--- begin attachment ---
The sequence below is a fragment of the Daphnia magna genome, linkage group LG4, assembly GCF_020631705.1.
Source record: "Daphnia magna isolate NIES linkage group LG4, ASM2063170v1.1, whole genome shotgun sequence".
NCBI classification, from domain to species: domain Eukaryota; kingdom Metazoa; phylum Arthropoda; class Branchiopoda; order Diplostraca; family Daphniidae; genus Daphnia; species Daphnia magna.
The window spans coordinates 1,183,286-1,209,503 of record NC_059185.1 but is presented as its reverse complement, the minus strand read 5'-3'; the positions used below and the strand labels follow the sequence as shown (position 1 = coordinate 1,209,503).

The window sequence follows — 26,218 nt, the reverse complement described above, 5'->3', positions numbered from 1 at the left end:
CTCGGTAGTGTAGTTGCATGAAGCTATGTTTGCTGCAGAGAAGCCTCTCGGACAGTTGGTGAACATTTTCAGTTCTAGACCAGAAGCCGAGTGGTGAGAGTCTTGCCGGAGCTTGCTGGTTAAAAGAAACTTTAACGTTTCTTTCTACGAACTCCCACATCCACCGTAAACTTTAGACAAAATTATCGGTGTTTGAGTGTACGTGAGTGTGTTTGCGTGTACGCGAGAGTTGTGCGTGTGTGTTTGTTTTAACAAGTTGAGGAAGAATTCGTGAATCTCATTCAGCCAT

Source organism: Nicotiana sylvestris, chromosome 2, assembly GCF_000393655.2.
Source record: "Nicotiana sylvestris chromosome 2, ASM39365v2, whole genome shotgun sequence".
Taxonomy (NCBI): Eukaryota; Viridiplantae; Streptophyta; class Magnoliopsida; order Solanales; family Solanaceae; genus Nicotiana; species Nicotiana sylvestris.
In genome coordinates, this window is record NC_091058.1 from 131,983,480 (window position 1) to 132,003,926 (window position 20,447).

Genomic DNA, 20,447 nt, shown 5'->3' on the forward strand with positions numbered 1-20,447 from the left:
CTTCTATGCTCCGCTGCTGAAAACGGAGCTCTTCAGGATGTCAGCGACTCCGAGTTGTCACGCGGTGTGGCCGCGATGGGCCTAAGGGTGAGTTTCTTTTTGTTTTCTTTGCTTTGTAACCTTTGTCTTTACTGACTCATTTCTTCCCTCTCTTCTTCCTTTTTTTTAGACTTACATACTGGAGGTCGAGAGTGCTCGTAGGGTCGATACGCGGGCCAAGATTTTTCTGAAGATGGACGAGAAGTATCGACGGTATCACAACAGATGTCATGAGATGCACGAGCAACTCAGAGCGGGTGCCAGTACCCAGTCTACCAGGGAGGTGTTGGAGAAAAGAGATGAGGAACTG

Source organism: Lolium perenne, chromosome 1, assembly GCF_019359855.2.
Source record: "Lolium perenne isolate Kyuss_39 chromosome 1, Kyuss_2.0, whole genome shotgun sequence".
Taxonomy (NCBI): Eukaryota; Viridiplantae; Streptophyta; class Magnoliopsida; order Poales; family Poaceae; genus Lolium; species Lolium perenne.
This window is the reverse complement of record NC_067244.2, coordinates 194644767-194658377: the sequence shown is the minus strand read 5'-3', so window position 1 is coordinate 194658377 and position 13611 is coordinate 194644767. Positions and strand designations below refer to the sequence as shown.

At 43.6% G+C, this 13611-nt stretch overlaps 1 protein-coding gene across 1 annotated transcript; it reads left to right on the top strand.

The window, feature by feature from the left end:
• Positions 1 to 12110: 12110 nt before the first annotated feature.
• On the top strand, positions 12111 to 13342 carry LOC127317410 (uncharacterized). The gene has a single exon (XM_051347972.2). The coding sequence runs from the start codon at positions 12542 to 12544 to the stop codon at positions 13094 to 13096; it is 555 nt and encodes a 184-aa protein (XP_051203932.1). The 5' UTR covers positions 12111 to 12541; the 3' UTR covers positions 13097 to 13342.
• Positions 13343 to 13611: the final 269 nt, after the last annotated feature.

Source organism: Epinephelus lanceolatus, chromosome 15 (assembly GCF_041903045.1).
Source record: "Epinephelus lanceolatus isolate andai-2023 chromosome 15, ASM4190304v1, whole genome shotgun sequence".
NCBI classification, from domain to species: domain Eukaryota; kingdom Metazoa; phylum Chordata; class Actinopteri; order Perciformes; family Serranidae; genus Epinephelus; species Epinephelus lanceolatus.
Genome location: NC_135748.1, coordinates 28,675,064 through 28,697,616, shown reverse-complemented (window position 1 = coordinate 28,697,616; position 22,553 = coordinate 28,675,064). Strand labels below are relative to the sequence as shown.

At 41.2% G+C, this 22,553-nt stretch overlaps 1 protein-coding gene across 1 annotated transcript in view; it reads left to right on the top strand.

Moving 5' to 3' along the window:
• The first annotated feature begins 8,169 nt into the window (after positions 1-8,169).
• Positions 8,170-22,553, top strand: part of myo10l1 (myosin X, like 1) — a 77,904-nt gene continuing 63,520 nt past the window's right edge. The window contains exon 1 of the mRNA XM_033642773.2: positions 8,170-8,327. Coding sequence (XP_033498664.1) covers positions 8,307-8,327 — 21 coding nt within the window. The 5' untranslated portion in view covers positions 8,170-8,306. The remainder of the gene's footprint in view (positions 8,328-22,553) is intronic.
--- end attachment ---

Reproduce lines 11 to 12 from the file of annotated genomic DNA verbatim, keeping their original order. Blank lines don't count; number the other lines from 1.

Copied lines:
Genomic DNA, 20,447 nt, shown 5'->3' on the forward strand with positions numbered 1-20,447 from the left:
CTTCTATGCTCCGCTGCTGAAAACGGAGCTCTTCAGGATGTCAGCGACTCCGAGTTGTCACGCGGTGTGGCCGCGATGGGCCTAAGGGTGAGTTTCTTTTTGTTTTCTTTGCTTTGTAACCTTTGTCTTTACTGACTCATTTCTTCCCTCTCTTCTTCCTTTTTTTTAGACTTACATACTGGAGGTCGAGAGTGCTCGTAGGGTCGATACGCGGGCCAAGATTTTTCTGAAGATGGACGAGAAGTATCGACGGTATCACAACAGATGTCATGAGATGCACGAGCAACTCAGAGCGGGTGCCAGTACCCAGTCTACCAGGGAGGTGTTGGAGAAAAGAGATGAGGAACTG